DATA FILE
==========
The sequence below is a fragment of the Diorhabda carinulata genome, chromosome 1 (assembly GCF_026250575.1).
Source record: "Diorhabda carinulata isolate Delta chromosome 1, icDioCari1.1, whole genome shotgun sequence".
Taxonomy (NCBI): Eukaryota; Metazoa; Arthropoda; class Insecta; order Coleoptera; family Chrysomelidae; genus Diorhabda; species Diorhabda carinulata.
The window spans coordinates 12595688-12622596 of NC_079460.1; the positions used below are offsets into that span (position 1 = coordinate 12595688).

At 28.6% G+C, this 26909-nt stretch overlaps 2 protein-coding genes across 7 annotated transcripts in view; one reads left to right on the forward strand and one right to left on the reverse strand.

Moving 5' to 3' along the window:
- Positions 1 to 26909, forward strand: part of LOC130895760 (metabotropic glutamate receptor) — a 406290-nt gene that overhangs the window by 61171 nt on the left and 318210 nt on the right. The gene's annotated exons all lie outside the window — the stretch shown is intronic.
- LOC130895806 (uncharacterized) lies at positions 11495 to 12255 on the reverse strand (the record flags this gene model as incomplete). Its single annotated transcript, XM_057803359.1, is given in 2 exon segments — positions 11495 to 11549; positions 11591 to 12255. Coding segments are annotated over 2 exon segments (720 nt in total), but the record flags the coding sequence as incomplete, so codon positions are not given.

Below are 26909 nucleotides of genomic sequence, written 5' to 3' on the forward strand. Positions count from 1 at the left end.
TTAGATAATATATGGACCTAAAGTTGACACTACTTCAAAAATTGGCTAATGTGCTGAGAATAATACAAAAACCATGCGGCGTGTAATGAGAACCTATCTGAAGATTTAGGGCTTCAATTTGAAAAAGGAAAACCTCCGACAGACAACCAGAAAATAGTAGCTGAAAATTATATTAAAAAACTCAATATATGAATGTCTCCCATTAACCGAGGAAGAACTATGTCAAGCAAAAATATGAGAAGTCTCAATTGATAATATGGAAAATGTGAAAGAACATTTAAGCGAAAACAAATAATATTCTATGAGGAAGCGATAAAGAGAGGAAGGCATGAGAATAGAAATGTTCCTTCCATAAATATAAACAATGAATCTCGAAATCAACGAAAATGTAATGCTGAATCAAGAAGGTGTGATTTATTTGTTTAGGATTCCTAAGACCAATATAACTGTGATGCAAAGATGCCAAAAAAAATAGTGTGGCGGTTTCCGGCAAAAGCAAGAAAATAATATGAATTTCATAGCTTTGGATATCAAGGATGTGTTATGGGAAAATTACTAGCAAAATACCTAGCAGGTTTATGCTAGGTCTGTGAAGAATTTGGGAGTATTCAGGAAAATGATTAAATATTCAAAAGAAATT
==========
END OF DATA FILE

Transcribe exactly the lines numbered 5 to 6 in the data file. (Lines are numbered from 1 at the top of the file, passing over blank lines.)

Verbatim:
At 28.6% G+C, this 26909-nt stretch overlaps 2 protein-coding genes across 7 annotated transcripts in view; one reads left to right on the forward strand and one right to left on the reverse strand.

Moving 5' to 3' along the window: